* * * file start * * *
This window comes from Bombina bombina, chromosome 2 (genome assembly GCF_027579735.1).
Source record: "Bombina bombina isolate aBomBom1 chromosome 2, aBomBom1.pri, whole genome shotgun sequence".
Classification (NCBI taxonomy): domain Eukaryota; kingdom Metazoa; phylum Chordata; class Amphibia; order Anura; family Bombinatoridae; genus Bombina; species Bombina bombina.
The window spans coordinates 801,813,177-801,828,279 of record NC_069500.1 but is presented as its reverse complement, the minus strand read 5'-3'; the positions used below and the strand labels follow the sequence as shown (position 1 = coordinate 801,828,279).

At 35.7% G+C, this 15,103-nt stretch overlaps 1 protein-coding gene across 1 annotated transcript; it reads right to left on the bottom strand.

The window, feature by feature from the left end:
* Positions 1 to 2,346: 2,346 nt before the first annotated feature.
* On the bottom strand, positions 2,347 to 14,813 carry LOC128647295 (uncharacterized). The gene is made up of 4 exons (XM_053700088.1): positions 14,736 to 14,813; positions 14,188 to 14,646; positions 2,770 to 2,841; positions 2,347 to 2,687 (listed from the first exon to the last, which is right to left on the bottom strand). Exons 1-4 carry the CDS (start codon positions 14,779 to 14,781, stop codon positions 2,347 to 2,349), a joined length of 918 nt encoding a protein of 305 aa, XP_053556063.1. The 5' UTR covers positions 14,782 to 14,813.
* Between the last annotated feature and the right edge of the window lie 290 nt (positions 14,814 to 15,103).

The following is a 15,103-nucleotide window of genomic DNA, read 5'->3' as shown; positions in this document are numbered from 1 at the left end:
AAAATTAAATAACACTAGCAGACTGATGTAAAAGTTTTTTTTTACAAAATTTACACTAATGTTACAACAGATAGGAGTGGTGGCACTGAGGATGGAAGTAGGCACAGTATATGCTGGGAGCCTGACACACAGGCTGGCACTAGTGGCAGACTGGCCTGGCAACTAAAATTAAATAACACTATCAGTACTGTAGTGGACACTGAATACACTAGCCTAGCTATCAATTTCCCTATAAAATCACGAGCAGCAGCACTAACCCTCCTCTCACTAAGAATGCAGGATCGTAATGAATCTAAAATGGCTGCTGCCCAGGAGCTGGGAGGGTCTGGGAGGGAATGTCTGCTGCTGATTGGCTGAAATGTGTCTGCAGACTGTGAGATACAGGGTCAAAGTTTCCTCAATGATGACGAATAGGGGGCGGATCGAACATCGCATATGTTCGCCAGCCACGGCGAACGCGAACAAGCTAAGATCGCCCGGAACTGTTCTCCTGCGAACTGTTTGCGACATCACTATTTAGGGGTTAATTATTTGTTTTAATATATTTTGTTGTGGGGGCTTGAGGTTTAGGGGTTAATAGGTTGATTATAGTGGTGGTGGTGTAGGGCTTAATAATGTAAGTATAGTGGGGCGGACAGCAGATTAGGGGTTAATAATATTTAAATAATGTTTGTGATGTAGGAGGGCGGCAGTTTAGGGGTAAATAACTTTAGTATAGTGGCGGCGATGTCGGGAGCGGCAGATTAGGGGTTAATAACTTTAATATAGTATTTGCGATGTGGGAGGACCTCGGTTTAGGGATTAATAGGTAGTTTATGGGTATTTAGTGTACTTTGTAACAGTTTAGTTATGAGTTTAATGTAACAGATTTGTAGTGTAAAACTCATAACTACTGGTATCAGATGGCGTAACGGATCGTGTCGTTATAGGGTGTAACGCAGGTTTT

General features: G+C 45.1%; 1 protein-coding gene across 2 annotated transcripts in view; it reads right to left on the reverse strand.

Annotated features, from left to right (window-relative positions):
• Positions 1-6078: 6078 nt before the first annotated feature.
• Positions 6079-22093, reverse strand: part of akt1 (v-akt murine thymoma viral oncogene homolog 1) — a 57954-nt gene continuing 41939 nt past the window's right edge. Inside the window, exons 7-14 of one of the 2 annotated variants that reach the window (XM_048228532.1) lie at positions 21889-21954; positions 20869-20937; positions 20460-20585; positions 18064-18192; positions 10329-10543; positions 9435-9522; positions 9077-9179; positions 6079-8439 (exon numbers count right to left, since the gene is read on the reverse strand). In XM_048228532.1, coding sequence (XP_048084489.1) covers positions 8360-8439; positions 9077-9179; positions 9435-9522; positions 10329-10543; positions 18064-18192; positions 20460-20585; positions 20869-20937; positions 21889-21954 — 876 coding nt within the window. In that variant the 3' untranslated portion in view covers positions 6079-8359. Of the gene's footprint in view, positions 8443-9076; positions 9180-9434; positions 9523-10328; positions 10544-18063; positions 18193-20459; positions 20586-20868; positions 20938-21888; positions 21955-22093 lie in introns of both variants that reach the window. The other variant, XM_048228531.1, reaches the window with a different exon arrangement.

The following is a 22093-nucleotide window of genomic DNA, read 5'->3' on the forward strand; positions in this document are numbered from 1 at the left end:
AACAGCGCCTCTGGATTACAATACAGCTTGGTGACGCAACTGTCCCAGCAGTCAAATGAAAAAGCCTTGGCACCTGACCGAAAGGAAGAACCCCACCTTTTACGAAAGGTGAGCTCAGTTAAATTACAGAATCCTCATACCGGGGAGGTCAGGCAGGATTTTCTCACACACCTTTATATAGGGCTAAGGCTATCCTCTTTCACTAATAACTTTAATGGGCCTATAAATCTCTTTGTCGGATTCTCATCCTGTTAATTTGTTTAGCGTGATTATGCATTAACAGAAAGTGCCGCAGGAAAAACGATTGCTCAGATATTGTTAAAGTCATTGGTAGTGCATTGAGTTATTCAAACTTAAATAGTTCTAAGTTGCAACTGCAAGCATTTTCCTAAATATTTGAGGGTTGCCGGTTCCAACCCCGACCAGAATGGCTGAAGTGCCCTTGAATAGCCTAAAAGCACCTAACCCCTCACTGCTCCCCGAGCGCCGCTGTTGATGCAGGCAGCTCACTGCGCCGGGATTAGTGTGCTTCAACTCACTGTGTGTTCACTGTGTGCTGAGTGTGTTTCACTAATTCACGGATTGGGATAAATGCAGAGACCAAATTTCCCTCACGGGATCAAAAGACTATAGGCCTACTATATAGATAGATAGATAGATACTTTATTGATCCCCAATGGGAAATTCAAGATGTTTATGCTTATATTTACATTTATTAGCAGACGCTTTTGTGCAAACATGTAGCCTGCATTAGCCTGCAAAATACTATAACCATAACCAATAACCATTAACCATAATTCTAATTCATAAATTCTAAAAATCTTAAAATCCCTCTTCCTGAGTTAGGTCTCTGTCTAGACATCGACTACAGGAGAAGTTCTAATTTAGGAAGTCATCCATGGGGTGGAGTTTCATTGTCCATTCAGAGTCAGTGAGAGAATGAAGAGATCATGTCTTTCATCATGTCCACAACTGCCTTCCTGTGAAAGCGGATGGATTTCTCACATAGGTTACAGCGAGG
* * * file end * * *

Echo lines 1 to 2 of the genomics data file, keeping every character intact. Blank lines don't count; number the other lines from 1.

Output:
This window comes from Bombina bombina, chromosome 2 (genome assembly GCF_027579735.1).
Source record: "Bombina bombina isolate aBomBom1 chromosome 2, aBomBom1.pri, whole genome shotgun sequence".